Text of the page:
Tom, T.O.

  20. You're definitely keyholing on the 9mm. Watch your breathing.

    And "draw in some rednecks or hunters to the world of reading"? You must have a goodly number of such readers already. If not, move over to my genres. I've had up to a million on some works. Expect them to be critical, though. They've read everything from Thucydides and Caesar to Poe and Kipling to Capstick and Rowling.

    I shot a few of my own cover flats for promotion. It's fun. I started at 100m and worked back, using stuff a mite more powerful than 9mm:)

    It's been a long time since I read genre crime fiction. I may have to give it another go.

  21. "But if I draw in some rednecks or hunters to the world of reading, it'll all be worth it."

    You're too late. I didn't start shooting until I was five years old, but I was already reading by then. I still do a lot of both.

    Last helpless animals that I've murdered? Four deer this season, a couple of weeks ago. In fact, I've just had a message from the processor who's informed me that I'm to pick up my summer sausage and other smoked products ASAP. The roasts, chops and tenderloin went straight into my freezer. My master's degree in population genetics primed me to accept the evidence from the Natural Resources Department of this state that the deer here are too numerous for the health of the species in this area. Besides, they're delicious.

    Last books that I've read? During those couple of weeks since the annual Bambi Slaughter, it's been three Richard Dawkins books that I'd missed when they came out, a new Rita Mae Brown novel and re-reading an older one (in the Sister Jane Arnold fox-hunting murder mystery series), chunks of two feng shui books that I haven't looked at for a while, a collection of Asimov essays entitled, the Planet That Wasn't, Atlas Srugged again just for grins, and Heinlein's The Green Hills of Earth. Oh, and Paul Fussell's book on clothing, entitled Uniforms. Sorry, mike, I saw your new one in the book store, but it was in hardcover, just before payday. I'll pick it up in the next few days.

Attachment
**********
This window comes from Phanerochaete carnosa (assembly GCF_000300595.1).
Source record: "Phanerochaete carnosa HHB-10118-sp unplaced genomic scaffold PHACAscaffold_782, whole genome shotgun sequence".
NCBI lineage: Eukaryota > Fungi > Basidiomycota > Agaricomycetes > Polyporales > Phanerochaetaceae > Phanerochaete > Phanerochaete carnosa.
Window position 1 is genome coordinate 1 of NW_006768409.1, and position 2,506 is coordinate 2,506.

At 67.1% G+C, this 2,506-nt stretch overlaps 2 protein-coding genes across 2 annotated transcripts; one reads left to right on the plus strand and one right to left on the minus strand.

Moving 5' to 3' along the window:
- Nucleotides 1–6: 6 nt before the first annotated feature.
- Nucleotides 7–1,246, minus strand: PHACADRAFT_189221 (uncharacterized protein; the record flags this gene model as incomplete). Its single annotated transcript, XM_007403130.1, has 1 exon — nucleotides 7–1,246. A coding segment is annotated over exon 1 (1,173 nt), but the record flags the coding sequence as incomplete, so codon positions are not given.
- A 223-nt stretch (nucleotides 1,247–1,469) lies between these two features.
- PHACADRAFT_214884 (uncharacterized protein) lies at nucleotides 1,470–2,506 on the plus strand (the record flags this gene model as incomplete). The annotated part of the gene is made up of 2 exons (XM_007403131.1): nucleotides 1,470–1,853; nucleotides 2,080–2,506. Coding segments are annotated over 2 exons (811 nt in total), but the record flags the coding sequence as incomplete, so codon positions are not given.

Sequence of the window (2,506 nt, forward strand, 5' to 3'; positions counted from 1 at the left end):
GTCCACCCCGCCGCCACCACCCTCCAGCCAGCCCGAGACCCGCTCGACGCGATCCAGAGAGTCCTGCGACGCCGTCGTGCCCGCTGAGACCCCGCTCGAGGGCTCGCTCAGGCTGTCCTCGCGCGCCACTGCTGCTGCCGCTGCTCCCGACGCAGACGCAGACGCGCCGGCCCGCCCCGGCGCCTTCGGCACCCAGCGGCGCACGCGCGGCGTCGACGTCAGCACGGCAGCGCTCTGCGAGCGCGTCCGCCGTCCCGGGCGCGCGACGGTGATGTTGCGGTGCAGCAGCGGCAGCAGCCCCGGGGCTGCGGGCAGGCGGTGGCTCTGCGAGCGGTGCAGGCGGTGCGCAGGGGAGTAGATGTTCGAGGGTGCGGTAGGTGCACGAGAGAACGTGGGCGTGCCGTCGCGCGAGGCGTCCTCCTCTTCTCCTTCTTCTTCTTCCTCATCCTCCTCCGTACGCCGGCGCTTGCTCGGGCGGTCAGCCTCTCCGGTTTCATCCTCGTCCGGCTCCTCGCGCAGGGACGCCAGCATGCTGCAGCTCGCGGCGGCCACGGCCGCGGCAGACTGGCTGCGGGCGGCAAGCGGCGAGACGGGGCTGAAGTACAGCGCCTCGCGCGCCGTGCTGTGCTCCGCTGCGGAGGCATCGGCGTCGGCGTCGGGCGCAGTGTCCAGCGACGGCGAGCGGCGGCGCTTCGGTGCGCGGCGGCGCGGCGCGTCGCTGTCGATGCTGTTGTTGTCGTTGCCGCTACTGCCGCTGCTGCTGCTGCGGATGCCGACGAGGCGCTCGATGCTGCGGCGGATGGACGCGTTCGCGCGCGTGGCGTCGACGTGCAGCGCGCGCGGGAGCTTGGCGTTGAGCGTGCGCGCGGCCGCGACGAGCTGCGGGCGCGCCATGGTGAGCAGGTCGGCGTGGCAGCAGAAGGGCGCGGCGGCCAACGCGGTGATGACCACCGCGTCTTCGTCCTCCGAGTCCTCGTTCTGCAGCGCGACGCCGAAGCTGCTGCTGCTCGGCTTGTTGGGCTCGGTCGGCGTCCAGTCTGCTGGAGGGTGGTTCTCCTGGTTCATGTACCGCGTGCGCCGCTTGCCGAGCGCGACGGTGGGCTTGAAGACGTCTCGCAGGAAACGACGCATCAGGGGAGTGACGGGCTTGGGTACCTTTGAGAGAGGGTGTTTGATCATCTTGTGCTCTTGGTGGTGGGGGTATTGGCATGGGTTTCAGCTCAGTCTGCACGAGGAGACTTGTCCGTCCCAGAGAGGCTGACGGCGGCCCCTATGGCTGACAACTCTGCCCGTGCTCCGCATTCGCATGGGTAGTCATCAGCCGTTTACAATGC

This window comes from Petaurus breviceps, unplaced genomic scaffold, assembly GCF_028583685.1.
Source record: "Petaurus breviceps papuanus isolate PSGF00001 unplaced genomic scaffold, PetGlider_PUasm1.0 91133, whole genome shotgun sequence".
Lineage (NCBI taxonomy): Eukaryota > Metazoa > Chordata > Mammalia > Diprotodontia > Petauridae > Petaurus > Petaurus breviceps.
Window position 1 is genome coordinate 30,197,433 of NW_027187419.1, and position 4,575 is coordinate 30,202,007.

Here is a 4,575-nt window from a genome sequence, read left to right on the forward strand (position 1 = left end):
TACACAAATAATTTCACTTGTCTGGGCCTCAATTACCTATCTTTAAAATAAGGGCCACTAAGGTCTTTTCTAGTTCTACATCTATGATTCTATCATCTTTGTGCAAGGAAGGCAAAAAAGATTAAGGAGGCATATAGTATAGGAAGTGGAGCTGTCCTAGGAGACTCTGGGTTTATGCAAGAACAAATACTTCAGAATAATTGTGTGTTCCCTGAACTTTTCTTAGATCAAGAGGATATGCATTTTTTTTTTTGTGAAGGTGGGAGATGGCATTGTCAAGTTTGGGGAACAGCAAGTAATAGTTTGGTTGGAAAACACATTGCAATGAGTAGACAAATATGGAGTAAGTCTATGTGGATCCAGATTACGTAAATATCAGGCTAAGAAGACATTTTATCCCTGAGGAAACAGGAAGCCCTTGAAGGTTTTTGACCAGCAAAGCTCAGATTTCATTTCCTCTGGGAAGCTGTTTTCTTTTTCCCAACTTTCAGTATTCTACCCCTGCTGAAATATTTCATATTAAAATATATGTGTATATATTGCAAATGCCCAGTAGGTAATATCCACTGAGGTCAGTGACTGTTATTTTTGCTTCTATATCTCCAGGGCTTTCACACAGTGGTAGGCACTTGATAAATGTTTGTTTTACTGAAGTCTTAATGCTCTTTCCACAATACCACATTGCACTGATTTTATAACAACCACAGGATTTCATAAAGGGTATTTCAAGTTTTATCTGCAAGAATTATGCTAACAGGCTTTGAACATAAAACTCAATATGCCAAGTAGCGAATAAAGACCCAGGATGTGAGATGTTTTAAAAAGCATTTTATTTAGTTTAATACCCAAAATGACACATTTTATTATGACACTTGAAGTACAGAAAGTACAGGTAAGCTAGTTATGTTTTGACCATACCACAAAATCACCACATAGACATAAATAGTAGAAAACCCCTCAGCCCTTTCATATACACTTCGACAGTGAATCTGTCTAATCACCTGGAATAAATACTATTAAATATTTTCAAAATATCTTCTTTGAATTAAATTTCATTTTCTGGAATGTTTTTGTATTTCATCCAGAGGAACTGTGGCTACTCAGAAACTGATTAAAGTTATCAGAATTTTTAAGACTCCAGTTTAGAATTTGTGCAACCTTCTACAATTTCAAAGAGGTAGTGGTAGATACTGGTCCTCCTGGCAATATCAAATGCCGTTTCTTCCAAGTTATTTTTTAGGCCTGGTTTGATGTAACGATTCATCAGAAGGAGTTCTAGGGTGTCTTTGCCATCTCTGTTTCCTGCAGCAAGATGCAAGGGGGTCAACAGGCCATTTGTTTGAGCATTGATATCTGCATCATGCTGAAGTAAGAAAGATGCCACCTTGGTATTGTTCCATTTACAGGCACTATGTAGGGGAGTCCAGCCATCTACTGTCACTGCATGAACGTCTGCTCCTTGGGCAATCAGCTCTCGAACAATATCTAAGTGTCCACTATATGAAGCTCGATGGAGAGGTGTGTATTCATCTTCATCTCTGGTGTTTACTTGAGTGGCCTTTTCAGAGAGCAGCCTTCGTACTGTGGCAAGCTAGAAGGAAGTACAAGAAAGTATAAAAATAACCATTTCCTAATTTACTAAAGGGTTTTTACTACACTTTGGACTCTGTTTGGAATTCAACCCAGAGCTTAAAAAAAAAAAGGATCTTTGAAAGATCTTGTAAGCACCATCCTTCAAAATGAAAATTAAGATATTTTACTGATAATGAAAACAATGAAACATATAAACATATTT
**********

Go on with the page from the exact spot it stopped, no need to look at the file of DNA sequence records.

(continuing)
True confessions: the only things I've had published in the past several years are high school math books. They're full of story problems, so I expect that many would just Luuuuuve to blast them. Too bad; shoot yer own damn' books.

  22. As I said in my blog:

    Oh, I figured it was most likely a joke. You didn't seem unfamiliar with weapons, and I saw your barbs with a couple of vets. But when I see a chance for someone to misinterpret (and I know plenty who would) I jump on it. If I can get an excuse to have a few dozen people hit my blog as well, I take the exploitation.

    If I'd thought you meant it as an insult, I'd have just sent them to your blog:) And I do hope you're not getting deluged by the type who fit the stereotype.

    BTW, the best books to shoot are L. Ron Hubbard, Michael Moore and anything from Soft Skull Press. Though .50 BMG APIT is considered excessive in some circles.

  23. My apologies! Besides being a reader and shooter, I'm also an experienced conclusion-jumper. Lessons to be learned, for me:

    1) Get enough coffee before you type.

    2) Understand that other writers can be facetious, too.

    3) Get enough coffee before you type.

    4) Read more of a newly-encountered blog before posting; learn the writer's tone.

    5) Get enough coffee before you type.

    6) Breathe properly, keep both eyes open and then slowly Squeeeeeze the 'Enter' key.

    7) Get enough coffee before you type.

    Now back to your regularly scheduled comments.

  24. I appreciate the comments from Mike's Blog. I knew fellow rednecks had a sense of humor.


  25. This was so well done I think you should leave your writing career in the dust and move over to movies!

    From Texas, where we all have guns.

  26. When I was in, oh must have been 7th grade, my class did that Scholastic Books thing where you get a big box of paperbacks and everyone gets one. One book we all mocked and despised was Frank Bonham's Durango Street, which apparently is now considered quite ahead of its time and praised fot its surprisingly mature portrait of teenage gang life. (And for all I know, rightly so. We were a bunch of redneck kids in the sticks confronted with a book about the urban poor. And I wouldn't exactly trust the judgment of my 7th grade self to begin with.)

    So when we were done, a few of us went around hoarding copies of Durango Street and using them in weird 7th grade jokes - filling up someone's desk with them, etc. I decided to take one home and blow a hole in it. That sounded like an eloquent statement to me.

    So I clipped it up on the clothesline in the back yard and got the only gun I had access to, a .410 shotgun with slugs. And I lined up my shot from about a foot away because I wanted that hole to be right dead center in the cover, and I pulled the trigger.

    I did not get a copy of Durango Street with a nice clean two inch or so hole through the middle. I got a cloud of tiny paper shreds all over the back yard. I can't recall how I explained that to my parents, but it must have been good...